THE FAMILY of a Flintshire woman who died from an eating disorder say she "did not receive the care and treatment she deserved".

Amy-Bronwen Ellis died at her home at Main Road, Broughton on May 22, 2023.

At County Hall in Ruthin on Friday (March 22), an inquest was held into the 43-year-old's death.

Miss Ellis' family told the inquest that she was "let down" by the NHS, believing she was wrongly diagnosed with a personality disorder, instead of an eating disorder.

Miss Ellis, who had a global following on TikTok where she profiled her battle with the eating disorder to help raise awareness, had been trying to raise enough money to fund specialist treatment with the Priory Group in England which she was told was not available on the NHS.

The treatment involved a combination of cognitive and behavioural therapy as well as information on diet and body image support.

At the inquest on Friday, her mother, Lynne, said that her daughter was "determined to get better and begged the eating disorders team to fund inpatient care at the Priory clinic".

Dr Samantha Sharpe from the Adult Eating Disorder Service at Betsi Cadwaladr Health Board (BCUHB) told the inquest that Ms Ellis had been referred to several agencies for help and offered appointments.

But "each time there was a reason why she couldn't attend", she said, even after appointments were rearranged.

Dr Sharpe said that she later wrote a letter to Ms Ellis, saying: "I don't think you're ready to engage but when you are please let us know."

She said funding had been agreed in 2019 for referral for inpatient treatment, but at that stage Ms Ellis, a voluntary worker before her health deteriorated, did not want to be admitted to hospital.

However, Mrs Ellis said on at least one occasion, her daughter had attended an online appointment which the doctor failed to.

Chester and District Standard: Amy with her mum, Lynne, who described her as her soulmate.Amy with her mum, Lynne, who described her as her soulmate. (Image: Family photo)

"We were sitting waiting on the Teams meeting for 45 minutes, and no one turned up," she said.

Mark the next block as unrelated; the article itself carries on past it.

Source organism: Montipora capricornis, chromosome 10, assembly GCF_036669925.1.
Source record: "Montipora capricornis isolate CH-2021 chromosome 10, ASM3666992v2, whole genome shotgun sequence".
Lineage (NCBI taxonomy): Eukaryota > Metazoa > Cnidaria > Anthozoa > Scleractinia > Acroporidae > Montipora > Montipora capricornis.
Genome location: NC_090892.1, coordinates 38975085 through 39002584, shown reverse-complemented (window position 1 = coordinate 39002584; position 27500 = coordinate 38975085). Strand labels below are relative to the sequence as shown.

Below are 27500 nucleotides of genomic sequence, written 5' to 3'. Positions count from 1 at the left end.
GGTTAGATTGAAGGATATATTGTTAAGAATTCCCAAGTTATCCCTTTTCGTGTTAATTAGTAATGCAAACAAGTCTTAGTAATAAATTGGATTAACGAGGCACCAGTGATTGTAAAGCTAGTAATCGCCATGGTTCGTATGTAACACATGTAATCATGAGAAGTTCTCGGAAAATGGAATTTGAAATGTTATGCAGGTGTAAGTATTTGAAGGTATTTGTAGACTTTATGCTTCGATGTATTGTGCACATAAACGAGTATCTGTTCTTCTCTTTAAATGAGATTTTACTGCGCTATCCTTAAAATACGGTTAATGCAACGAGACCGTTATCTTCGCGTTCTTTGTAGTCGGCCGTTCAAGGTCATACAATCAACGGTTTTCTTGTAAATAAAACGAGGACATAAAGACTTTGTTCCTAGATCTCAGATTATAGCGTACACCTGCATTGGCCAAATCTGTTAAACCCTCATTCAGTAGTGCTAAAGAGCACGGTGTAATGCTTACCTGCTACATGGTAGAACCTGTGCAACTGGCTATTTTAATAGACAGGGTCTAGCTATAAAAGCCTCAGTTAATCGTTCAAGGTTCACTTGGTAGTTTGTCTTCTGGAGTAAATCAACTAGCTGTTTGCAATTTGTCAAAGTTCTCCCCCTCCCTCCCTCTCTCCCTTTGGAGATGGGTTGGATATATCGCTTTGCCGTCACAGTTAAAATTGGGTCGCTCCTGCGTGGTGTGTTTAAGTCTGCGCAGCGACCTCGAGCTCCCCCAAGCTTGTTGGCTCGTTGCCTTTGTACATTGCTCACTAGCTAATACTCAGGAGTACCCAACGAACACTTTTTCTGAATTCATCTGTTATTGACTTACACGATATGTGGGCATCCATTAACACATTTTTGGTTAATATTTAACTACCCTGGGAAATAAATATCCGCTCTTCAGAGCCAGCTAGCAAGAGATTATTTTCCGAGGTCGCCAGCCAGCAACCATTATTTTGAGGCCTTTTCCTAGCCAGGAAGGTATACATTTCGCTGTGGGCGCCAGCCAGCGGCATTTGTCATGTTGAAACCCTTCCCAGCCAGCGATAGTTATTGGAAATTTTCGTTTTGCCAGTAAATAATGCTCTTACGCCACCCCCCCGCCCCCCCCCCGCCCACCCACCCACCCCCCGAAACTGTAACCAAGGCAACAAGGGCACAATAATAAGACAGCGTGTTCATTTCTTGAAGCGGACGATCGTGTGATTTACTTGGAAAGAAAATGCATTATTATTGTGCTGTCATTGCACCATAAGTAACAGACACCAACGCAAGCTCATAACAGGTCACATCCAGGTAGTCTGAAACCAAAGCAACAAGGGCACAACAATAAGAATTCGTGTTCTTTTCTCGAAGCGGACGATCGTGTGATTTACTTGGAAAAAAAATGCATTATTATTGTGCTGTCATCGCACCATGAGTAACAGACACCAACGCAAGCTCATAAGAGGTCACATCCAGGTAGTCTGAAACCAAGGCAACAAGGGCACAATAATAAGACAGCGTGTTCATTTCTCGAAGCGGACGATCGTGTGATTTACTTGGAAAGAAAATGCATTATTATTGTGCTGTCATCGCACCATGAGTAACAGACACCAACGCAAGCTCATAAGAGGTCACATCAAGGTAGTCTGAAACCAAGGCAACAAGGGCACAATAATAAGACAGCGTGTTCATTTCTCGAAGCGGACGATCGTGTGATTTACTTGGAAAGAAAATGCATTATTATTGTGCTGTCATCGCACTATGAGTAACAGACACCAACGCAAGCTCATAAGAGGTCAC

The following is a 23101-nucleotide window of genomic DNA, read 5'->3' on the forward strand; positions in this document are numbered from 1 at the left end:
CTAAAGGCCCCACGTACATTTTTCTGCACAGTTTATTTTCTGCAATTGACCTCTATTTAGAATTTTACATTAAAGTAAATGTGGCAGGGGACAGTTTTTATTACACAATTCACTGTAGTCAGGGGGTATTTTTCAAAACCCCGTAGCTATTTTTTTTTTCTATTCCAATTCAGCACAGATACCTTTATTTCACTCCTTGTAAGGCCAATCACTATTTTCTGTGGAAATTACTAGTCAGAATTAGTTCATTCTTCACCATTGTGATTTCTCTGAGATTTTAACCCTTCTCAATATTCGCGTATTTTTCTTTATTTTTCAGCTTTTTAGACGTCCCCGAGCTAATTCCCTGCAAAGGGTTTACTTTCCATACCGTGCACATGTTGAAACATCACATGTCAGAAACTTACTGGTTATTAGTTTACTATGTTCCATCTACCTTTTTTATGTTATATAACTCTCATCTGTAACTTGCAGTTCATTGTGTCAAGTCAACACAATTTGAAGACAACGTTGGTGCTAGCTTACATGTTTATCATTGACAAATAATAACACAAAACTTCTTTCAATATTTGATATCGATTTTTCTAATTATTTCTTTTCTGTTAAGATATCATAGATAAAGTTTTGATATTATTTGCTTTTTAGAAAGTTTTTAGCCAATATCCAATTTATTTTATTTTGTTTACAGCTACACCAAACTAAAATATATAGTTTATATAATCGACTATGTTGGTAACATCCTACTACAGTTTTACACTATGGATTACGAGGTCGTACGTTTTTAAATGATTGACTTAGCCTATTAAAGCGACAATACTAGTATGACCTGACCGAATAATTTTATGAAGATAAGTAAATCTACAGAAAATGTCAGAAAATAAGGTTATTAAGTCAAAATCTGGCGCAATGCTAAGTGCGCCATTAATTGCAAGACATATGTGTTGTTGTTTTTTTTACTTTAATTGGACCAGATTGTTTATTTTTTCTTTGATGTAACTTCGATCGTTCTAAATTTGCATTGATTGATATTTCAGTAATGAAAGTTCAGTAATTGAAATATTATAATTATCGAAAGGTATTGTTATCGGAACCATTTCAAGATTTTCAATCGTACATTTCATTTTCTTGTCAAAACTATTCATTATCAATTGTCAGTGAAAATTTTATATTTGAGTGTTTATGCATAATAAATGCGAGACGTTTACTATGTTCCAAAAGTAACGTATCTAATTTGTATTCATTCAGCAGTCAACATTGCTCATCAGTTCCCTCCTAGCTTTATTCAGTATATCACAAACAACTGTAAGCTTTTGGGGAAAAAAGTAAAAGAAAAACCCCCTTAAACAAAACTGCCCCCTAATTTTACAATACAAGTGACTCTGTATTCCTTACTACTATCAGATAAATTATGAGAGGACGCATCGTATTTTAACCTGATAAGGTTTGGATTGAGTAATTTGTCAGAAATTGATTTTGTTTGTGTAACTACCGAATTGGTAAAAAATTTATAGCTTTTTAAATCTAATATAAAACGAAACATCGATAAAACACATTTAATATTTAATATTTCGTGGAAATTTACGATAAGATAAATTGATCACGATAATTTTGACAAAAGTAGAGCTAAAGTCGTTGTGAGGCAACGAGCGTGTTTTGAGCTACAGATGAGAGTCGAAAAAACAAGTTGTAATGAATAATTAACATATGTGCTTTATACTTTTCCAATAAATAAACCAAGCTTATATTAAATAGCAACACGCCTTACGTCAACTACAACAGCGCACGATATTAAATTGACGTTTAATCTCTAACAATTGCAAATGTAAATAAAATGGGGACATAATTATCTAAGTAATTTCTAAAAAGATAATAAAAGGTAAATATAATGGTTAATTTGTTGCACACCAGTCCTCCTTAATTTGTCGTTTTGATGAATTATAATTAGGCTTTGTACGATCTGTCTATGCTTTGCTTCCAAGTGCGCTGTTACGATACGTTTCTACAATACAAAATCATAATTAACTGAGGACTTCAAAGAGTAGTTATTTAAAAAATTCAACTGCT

Dr Sharpe said Miss Ellis had "disordered eating" habits, rather than an eating disorder in its truest sense. She said that Miss Ellis had a personality disorder, which they attempted to treat her for. Dr Sharpe said focusing on the eating disorder would have been doing Miss Ellis a "disservice", as it was a "coping mechanism for intolerable emotions". 

A post-mortem examination revealed Miss Ellis died of bilateral pneumonia as a result of malnutrition because of an eating disorder. At the time of her death, she weighed five stone.

John Gittins, senior coroner for North Wales East and Central, recorded a narrative conclusion at a Ruthin inquest that Miss Ellis died on May 22 due to a condition arising from malnutrition because of a long-term eating disorder for which she was never successfully treated.

The coroner said: "I realise and recognise the complexity of this particular condition.” While her family felt she was "let down and significantly so" he didn’t feel the need to issue a Prevention of Future Deaths report as he was satisfied from the evidence from the health board's representatives that sufficient services are in place.

"I recognise and applaud the efforts Amy made, even in the final stages of her illness, to help others," Mr Gittins added.

Chester and District Standard: Miss Ellis' family and friends pictured outside the coroner's court on Friday.Miss Ellis' family and friends pictured outside the coroner's court on Friday. (Image: Newsquest)

He added that he hoped there would be "continued reflection" about the tragedy, but he respected the views of two doctors who gave evidence. “It’s not an easy job you do either,” the coroner told them.

Mrs Ellis said: "She was a kind, caring person. Her TikTok followers are devastated by her death."

Her daughter was an “amazing artist” and loved children.

She added: "Amy and others with eating disorders need help, help denied my daughter,” she told the coroner. “She didn’t wish to die of this and was determined to get better.

"She was making future plans right up until her death, she wanted to travel, and become a foster parent and set up a charity devoted to supporting people with eating disorders."